Keep An Eye on Myanmar.

A Business Week article entitled “Myanmar Wants to Be the Next Tiger” draws interesting parallels between Myanmar (formerly Burma) and China circa 1979.

Readers will recall that 1979 marked the beginning of Deng Xiaoping’s adoption of the capitalist – communist economic hybrid model which propelled China to its current status as the world’s number two economy.

Myanmar’s military government is beginning to adopt measures to lessen the impact of what has been an authoritarian strangle-hold on this strategically situated country and its people. Positioned right between India and China, Myanmar has many economic comparative advantages (agriculture, other natural resources, energy) which portend a bright future assuming the current reform movement is able to prevail. Parliamentary elections are scheduled for April 1, 2012, as is a move to allow the kyat exchange rate (the kyat is Myanmar’s currency) to float in a managed fashion. This currency move will favor Myanmar in that it will make its products and services more competitive on the open market.

Given these developments, Myanmar may emerge as an alternative out-sourcing destination for Western firms. Business Week reports that “the country’s reform comes at a time when there’s a potential opening for a low-wage Asian alternative to the region’s two giants, China and India. The Chinese economy is slowing as manufacturing costs increase and labor-intensive manufacturers feeling the pinch of higher wages look for alternative locations, such as Cambodia and Vietnam. Meanwhile, India’s coalition government is rudderless, beset by scandals and struggling to push through economic reforms such as liberalization of the country’s retail sector.”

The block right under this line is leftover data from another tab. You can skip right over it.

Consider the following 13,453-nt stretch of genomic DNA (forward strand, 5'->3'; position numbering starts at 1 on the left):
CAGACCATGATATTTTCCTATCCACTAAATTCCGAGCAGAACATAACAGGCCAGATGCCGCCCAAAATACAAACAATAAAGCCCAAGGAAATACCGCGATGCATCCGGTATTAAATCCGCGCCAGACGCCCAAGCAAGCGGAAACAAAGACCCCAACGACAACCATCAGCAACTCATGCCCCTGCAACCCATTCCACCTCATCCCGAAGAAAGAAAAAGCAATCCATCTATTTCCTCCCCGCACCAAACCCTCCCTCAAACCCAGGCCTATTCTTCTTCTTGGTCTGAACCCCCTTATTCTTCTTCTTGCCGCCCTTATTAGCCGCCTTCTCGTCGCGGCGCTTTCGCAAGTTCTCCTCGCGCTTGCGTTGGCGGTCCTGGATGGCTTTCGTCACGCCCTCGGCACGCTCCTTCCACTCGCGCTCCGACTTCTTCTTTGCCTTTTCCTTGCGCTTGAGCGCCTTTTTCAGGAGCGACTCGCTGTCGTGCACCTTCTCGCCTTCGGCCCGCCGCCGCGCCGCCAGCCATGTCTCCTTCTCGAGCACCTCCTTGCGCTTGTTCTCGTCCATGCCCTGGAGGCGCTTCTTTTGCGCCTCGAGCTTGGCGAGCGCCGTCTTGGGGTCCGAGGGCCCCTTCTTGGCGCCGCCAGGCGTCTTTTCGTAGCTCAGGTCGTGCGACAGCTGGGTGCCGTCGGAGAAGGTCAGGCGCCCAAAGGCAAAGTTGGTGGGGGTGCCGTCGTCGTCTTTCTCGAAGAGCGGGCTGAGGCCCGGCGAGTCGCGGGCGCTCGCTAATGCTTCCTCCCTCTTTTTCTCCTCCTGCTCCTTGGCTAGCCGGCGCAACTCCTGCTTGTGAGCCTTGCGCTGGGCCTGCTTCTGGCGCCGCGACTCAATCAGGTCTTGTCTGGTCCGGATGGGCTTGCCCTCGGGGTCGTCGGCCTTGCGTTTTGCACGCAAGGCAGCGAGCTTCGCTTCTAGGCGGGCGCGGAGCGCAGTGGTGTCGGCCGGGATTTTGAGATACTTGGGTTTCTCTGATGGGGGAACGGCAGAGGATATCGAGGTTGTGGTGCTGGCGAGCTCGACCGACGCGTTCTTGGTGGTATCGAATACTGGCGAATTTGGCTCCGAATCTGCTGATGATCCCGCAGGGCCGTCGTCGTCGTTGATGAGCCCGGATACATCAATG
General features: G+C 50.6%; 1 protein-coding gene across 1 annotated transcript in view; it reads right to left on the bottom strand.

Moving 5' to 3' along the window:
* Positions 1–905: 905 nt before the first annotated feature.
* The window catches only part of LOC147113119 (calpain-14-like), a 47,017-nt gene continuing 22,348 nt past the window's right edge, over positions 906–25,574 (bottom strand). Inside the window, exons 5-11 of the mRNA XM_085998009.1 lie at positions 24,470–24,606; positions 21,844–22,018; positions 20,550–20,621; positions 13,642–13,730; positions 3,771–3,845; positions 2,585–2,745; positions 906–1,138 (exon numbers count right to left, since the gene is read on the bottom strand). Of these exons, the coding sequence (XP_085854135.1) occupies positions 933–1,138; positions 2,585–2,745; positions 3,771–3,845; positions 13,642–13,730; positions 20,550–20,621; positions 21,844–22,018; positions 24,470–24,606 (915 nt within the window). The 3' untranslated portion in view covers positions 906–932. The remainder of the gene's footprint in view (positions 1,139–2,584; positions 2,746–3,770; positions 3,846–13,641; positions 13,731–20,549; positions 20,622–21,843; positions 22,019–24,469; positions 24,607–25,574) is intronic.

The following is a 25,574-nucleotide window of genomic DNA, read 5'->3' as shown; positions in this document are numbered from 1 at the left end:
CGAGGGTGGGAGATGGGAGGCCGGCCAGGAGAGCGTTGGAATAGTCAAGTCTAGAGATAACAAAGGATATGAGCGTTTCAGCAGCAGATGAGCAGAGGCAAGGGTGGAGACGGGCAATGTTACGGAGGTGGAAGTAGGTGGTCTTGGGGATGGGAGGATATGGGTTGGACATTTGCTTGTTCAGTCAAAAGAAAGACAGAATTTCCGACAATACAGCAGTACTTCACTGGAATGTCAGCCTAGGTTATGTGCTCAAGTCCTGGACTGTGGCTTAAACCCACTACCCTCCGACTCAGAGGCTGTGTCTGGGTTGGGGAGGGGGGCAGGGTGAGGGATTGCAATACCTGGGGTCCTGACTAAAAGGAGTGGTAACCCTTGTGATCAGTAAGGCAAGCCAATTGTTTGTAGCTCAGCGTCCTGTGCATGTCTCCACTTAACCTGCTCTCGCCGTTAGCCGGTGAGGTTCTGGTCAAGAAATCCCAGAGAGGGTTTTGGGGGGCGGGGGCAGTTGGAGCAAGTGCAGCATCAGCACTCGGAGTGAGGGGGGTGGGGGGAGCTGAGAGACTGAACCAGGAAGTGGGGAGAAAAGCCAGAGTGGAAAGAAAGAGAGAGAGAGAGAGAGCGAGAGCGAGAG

This being said, caution is in order. The election on Monday “will be the first since 1990 that will have the participation of the country’s major opposition party, the National League for Democracy, led by Nobel Peace Prize laureate Aung Sang Suu Kyi. Her party won the elections in 1990, only to have the country’s junta invalidate the vote and put Suu Kyi under house arrest.” Another potential stumbling block is whether the United States will deem the election process and its outcome as being worthy of a relaxation of sanctions we have had against Myanmar for many years.

Reader input welcome.

Here is a link to the Business Week article:


Leave a Reply

Your email address will not be published. Required fields are marked *


You may use these HTML tags and attributes: <a href="" title=""> <abbr title=""> <acronym title=""> <b> <blockquote cite=""> <cite> <code> <del datetime=""> <em> <i> <q cite=""> <strike> <strong>